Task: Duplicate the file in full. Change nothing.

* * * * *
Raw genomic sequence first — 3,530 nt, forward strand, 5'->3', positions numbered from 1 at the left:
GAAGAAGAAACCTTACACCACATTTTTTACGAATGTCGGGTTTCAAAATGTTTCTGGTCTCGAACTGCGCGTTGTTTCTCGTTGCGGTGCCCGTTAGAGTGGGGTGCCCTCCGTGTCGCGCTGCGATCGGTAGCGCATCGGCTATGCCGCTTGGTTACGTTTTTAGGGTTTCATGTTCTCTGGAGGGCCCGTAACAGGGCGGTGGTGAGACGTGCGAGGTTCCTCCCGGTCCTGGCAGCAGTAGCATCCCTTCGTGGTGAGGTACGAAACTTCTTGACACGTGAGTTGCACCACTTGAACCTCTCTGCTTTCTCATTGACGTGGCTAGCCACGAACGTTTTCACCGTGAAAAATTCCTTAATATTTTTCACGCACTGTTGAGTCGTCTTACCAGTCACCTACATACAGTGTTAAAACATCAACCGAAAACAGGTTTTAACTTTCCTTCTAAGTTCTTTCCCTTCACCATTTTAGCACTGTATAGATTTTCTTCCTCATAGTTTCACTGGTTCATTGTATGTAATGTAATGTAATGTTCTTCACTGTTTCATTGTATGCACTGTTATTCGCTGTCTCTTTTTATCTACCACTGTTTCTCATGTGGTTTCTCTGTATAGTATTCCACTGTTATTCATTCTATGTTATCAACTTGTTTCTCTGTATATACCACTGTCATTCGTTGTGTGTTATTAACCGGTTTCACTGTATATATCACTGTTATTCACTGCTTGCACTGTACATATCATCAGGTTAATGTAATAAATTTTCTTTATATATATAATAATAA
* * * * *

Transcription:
Raw genomic sequence first — 3,530 nt, forward strand, 5'->3', positions numbered from 1 at the left:
GAAGAAGAAACCTTACACCACATTTTTTACGAATGTCGGGTTTCAAAATGTTTCTGGTCTCGAACTGCGCGTTGTTTCTCGTTGCGGTGCCCGTTAGAGTGGGGTGCCCTCCGTGTCGCGCTGCGATCGGTAGCGCATCGGCTATGCCGCTTGGTTACGTTTTTAGGGTTTCATGTTCTCTGGAGGGCCCGTAACAGGGCGGTGGTGAGACGTGCGAGGTTCCTCCCGGTCCTGGCAGCAGTAGCATCCCTTCGTGGTGAGGTACGAAACTTCTTGACACGTGAGTTGCACCACTTGAACCTCTCTGCTTTCTCATTGACGTGGCTAGCCACGAACGTTTTCACCGTGAAAAATTCCTTAATATTTTTCACGCACTGTTGAGTCGTCTTACCAGTCACCTACATACAGTGTTAAAACATCAACCGAAAACAGGTTTTAACTTTCCTTCTAAGTTCTTTCCCTTCACCATTTTAGCACTGTATAGATTTTCTTCCTCATAGTTTCACTGGTTCATTGTATGTAATGTAATGTAATGTTCTTCACTGTTTCATTGTATGCACTGTTATTCGCTGTCTCTTTTTATCTACCACTGTTTCTCATGTGGTTTCTCTGTATAGTATTCCACTGTTATTCATTCTATGTTATCAACTTGTTTCTCTGTATATACCACTGTCATTCGTTGTGTGTTATTAACCGGTTTCACTGTATATATCACTGTTATTCACTGCTTGCACTGTACATATCATCAGGTTAATGTAATAAATTTTCTTTATATATATAATAATAA